In 1921, two volumes of Edna St. Vincent Millay’s poetry were published in New York: A Few Figs from Thistles and Second April. The latter contains many poems about Millay’s romantic disappointments and heartbreaks. These poems are sometimes passionate and sometimes subdued, but they are all intensely personal. Scholars often comment that Millay’s poetry is feminine in its focus on emotions, but it also breaks from the feminine tradition in its raw honesty. “Wild Swans,” which appears in Second April, is a good example of this phenomenon. The speaker expresses traditionally feminine feelings of heartache and despair, but she is less traditional in that she is harsh toward her own heart. Although she focuses on her feelings, she seeks a solution to her emotional upheaval by escaping domesticity.
In only eight lines, Millay describes an episode in which the speaker recalls observing the flight of wild swans and then longs for their return. The subject of birds in poetry about human emotion is a long-standing tradition, but Millay uses it in a unique way. In response to seeing the birds, the speaker essentially makes a choice between her “tiresome” heart and the swans, and she chooses the swans. Millay creates a subtle tension in the structure of the poem, which is both measured and spontaneous.
“Wild Swans” is the speaker’s recollection of watching swans fly overhead. She begins by explaining that seeing the swans made her look into her heart, apparently expecting to find something new. Instead, she merely saw what she had seen before. Any change in her heart was minimal (“Only a question less or a question more”) and did not compare to the awesome spectacle of the swans in flight. She perceives the swans as untamed and free; every mention of them includes the word “wild.” The swans embody freedom because they are in flight, literally liberated from the earth. The speaker marvels at their sense of direction and purpose, which stands in marked contrast to the uncertainty of her heart.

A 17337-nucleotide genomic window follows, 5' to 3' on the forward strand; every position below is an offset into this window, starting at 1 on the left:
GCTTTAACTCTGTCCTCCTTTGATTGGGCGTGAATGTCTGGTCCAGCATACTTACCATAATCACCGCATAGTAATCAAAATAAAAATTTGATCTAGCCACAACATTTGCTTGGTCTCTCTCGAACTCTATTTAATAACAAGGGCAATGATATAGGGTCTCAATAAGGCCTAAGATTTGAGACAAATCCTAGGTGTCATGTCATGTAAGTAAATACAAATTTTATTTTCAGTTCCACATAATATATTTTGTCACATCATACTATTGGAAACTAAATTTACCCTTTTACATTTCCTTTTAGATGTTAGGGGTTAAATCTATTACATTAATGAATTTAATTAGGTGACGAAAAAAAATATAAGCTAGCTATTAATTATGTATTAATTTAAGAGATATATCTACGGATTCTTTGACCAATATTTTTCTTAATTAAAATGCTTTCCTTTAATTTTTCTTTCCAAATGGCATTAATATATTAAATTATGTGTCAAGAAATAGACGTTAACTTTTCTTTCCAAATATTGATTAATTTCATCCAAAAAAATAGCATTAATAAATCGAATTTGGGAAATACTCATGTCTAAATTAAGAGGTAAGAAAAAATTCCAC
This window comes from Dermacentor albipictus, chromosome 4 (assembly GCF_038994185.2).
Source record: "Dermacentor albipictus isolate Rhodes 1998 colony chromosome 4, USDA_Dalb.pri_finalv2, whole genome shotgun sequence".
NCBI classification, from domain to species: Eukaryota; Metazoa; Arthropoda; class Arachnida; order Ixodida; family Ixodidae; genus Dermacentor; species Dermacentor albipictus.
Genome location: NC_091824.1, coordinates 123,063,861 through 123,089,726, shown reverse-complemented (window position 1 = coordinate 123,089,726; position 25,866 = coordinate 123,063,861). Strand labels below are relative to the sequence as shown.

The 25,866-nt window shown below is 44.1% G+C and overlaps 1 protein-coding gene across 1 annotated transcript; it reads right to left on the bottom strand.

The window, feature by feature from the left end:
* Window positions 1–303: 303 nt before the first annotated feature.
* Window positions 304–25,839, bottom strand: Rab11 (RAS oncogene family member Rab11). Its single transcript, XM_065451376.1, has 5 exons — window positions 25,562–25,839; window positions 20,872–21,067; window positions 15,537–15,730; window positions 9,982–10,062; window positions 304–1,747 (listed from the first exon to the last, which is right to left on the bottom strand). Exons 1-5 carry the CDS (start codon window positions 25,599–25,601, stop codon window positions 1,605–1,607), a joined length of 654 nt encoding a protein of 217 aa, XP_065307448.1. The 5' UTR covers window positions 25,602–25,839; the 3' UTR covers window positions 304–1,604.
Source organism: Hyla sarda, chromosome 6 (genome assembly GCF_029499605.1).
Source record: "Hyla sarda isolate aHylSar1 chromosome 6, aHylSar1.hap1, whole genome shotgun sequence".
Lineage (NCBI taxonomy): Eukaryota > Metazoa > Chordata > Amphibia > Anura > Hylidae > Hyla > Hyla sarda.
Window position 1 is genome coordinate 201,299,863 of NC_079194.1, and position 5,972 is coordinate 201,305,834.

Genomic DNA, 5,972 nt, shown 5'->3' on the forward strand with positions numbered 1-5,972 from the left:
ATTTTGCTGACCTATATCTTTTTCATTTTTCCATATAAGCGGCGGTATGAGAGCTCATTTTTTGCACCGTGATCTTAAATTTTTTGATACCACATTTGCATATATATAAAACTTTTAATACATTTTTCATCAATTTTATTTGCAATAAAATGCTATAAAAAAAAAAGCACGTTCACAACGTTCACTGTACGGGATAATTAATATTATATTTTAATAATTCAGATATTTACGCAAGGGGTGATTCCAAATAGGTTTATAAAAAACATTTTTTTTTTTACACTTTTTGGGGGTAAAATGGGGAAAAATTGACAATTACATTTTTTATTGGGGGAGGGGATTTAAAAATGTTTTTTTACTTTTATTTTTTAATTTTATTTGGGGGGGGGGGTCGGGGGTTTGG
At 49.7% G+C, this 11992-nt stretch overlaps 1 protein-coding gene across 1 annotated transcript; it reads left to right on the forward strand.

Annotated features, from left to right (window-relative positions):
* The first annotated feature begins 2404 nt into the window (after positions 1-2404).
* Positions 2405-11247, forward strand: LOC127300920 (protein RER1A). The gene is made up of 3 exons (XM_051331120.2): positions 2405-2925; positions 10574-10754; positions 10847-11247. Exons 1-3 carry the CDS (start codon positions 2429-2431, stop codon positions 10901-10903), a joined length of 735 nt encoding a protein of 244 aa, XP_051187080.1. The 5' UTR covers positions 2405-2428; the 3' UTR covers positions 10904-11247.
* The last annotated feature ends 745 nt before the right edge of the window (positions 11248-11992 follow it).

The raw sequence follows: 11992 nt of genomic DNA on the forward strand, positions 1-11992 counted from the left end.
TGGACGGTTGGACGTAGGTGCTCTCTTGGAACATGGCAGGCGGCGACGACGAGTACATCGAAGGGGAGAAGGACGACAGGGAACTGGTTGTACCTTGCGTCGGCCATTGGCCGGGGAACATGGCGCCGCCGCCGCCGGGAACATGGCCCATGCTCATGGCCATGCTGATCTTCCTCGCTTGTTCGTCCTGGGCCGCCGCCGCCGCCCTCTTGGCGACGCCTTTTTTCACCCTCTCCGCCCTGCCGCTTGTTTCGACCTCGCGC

Lines five and six are introspective and personal, moving from observing the external world to evaluating the internal world. The speaker addresses her heart, calling it “tiresome” and referring to it as a “house without air.” The tone is one of exasperation, and it is clear that the speaker longs to be free of her feelings because she has been through emotional turmoil. She decides to free herself by closing her heart and abandoning her emotions (“I leave you and lock your door”).
Once she has detached herself from her emotional upheaval, she needs somewhere to go or someone to follow. At this moment, she recalls the swans and beckons them to come again. She is eager for them to return and repeats her plea: “Wild swans, come...
(The entire section is 277 words.)